Nanotechnology for Consumer Products

Published - Jun 2005| Analyst - Andrew McWilliams| Code - NAN037A
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Report Highlights

  • The value of the nanotechnology inputs used to produce consumer products worldwide is estimated at $6.7 billion in 2005, and projected to reach $10.5 billion in 2010, at an AAGR (average annual growth rate) of 9.1%.
  • The total market for end products that rely on nanotechnologies for their production, functioning and/or distribution was worth more than $800 billion in 2004 and is expected to reach $958 billion in 2010.
  • Nanoparticles (chiefly used in the production of automobile catalytic converters and tires) account for more than 90% of inputs.
  • By 2010, nanostructured materials are projected to increase their share of the total market from 7.5% to 19%, and nanotubes from 0.002% to 8.3%. Nanocomposites and nanosensors, while expected to grow, should remain small in percentage terms.


Much of nanotechnology’s promise remains in the future, but the era of nanotechnology-based consumer products already is here. Indeed, it has been here for quite some time. Nanoparticles were used in the glazes on Ming Dynasty (1368-1644) ceramics. “Carbon black,” used since the early 1900s as a reinforcing agent in automobile tires and other rubber goods, is a nanoparticle. Kodak scientists developed nanoparticulate silver materials before World War II, for use in color and black and white products.

Today, nanotechnology plays an increasingly important role in a wide range of consumer products. It is creating new market opportunities for consumer product manufacturers, while increasing the efficiency of manufacturing and logistics operations. Conversely, the consumer products industry is an important market for many nanotechnology companies. Last but not least, nanotechnology is having an impact on consumers’ lives, providing them with new or improved products, often at a lower cost.

This BCC report provides an analysis of the technical possibilities as well as the commercial potential of nanotechnologies for consumer products applications. The study identifies consumer-related nanotechnology applications with the greatest commercial potential in the near to mid-term, projects future demand, and evaluates the potential impact of these developments on the nanotechnology industry.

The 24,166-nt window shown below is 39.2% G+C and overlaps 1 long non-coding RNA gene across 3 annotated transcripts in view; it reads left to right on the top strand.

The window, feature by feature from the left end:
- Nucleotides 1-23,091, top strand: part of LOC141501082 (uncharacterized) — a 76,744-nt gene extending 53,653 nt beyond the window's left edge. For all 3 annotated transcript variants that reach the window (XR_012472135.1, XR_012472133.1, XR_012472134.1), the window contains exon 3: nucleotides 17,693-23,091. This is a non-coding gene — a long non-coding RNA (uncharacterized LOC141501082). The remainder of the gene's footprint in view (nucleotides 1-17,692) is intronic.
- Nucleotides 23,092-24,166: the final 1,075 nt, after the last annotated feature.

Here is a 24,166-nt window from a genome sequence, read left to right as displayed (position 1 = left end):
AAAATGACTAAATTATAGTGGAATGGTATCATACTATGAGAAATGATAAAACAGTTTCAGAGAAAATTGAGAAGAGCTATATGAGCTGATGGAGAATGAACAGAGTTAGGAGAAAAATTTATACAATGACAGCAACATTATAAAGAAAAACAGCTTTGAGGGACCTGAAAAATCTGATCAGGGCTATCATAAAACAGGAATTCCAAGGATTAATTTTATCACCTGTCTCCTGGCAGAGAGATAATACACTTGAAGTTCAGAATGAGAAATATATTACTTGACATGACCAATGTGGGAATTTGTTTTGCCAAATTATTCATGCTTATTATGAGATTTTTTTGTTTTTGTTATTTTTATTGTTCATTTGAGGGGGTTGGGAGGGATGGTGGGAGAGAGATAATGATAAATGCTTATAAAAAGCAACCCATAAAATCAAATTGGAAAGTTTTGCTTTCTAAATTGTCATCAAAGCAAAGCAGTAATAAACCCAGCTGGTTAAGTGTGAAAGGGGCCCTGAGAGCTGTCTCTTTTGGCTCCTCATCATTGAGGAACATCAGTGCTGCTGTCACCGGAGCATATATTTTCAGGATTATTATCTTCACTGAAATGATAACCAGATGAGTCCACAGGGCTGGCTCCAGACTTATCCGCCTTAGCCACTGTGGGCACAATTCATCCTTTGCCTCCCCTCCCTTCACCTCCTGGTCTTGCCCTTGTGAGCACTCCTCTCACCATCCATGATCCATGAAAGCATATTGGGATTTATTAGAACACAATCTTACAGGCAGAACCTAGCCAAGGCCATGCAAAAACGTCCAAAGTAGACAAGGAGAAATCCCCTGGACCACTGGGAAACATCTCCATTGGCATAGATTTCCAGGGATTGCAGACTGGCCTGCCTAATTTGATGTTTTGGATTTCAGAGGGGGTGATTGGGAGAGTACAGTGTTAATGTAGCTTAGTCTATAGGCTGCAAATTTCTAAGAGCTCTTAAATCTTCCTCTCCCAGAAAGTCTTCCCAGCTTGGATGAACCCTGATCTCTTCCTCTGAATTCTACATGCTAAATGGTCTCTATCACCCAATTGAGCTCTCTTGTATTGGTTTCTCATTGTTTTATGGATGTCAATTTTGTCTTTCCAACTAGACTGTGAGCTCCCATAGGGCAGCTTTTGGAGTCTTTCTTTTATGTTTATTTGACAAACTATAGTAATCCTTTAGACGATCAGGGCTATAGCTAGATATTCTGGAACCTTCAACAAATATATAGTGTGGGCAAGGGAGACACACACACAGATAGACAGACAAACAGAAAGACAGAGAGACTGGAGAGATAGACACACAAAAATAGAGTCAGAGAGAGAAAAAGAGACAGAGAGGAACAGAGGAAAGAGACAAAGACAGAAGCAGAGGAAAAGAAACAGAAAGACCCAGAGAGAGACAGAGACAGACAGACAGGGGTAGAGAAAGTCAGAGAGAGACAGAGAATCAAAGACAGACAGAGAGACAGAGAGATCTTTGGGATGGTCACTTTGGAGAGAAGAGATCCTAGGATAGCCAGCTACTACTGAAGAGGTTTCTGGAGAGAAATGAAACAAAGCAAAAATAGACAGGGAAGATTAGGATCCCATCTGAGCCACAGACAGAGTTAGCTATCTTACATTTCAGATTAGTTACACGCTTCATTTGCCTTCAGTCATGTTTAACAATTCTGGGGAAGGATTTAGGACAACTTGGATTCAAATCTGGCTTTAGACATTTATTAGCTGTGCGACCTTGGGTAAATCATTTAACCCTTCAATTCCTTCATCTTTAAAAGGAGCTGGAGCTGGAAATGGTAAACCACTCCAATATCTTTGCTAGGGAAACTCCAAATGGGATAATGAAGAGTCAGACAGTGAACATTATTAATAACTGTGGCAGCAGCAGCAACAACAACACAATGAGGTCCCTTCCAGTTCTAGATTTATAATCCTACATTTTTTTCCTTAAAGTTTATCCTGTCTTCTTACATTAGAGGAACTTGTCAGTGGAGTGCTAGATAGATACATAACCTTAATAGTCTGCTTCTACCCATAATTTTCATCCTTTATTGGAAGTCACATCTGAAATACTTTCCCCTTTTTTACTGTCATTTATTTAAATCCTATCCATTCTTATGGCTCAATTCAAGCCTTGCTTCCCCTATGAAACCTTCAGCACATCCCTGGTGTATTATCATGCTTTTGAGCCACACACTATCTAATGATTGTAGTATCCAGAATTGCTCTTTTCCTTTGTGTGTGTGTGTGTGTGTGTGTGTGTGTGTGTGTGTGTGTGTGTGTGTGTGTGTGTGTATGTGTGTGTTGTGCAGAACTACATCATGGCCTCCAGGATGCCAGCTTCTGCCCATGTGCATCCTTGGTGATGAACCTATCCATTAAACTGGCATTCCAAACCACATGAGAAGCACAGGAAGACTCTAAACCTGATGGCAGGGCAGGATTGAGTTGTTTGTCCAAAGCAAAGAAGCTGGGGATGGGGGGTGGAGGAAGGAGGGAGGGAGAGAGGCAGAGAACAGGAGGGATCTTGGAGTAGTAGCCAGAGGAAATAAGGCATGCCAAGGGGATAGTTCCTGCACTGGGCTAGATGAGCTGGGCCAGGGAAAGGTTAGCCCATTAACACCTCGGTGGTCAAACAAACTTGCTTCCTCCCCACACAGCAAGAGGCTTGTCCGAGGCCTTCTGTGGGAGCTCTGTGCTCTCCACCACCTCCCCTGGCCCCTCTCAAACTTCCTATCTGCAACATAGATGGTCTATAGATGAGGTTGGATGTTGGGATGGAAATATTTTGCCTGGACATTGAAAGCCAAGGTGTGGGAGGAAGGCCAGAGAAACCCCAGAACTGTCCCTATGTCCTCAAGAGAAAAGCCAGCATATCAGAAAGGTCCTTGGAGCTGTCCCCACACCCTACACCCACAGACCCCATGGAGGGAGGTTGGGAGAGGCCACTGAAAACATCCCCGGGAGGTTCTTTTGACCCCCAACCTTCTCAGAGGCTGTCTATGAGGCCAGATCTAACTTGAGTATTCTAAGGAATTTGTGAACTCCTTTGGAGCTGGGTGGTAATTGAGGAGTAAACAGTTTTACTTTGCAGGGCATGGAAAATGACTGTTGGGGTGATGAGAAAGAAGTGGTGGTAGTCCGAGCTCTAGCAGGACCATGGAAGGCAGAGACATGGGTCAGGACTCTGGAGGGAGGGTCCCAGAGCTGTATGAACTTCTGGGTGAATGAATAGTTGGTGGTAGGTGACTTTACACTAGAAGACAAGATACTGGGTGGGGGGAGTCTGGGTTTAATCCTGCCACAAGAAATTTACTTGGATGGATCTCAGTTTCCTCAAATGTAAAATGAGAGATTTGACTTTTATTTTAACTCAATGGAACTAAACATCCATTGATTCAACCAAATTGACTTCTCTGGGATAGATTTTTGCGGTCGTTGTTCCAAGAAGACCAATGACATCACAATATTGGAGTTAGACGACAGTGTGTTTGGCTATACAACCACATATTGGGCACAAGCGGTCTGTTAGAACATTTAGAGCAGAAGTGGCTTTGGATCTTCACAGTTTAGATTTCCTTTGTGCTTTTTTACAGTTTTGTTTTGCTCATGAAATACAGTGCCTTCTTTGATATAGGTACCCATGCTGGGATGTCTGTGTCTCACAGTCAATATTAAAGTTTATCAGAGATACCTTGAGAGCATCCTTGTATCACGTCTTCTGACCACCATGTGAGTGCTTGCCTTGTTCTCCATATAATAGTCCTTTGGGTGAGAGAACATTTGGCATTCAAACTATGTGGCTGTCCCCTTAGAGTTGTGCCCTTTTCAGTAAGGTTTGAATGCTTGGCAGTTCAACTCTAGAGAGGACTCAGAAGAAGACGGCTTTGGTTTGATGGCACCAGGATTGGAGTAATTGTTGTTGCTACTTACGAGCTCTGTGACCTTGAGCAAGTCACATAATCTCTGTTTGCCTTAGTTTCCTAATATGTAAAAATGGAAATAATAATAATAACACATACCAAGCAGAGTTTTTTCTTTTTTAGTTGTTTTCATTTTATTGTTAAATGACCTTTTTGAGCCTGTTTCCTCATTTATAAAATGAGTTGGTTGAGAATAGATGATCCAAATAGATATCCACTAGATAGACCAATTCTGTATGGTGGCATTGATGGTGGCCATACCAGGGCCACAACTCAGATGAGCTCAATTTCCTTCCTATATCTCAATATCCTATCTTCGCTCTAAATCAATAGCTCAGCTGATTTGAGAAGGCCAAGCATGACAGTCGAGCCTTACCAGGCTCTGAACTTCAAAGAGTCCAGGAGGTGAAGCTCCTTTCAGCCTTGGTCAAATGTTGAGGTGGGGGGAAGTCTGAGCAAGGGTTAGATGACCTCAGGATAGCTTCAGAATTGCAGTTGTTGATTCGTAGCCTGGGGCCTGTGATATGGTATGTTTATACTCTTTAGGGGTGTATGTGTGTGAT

The report contains:

  • Definitions and a brief history of nanotechnology as related to consumer applications
  • Current and potential applications for nanotechnology, including production processes, inputs and handling after production
  • Applications and end-users with the greatest commercial potential through 2010
  • Global market trends for nanotechnology-based consumer products through 2010
  • Discussion of related markets for nanotechnologies used in consumer product applications
  • Analysis of factors that will influence the long-term development of nanotechnology consumer applications
  • Key players, market shares and industry structure.


Projecting the market for emerging technologies such as most nanotechnology applications, whose commercial potential has not yet been proven, is a challenging task, which may help to explain why most analysts so far have focused on technology assessments. This report uses a multi-phase approach to identify the nanotechnology-based consumer applications and related nanotechnologies with the greatest commercial potential and quantify the resulting market for these products and technologies, as described below.

In the first phase of the analysis, we identified a "long list" of potential consumer nanotechnology applications. In the second phase, we eliminated those applications that appear to have little likelihood of making it into commercial production in the next five years, through a literature review and statements by industry sources. The result of phase two was a "short list" of consumer applications with the greatest near-to-mid-term commercial potential.

The third phase focused on quantifying the potential market for each short-listed nanophotonics device and identifying the main prerequisites for commercial success. Various methodologies and data sources were used to develop the projections, including trend line projections, input-output analysis, and estimates of future demand from industry sources. Dozens of industry sources were consulted in the preparation of this report.


Andrew McWilliams, the author of this report, is a partner in the Boston-based international technology and marketing consulting firm, 43rd Parallel LLC. He is also the author of numerous other Communications Co. reports, including several nanotechnology-related market assessments, such as GB-290 Nanotechnology: A Realistic Market Assessment, GB-281 Nanocatalysts, GB-310 Nanosensors, and G-314 Nanotechnology for Photonics.

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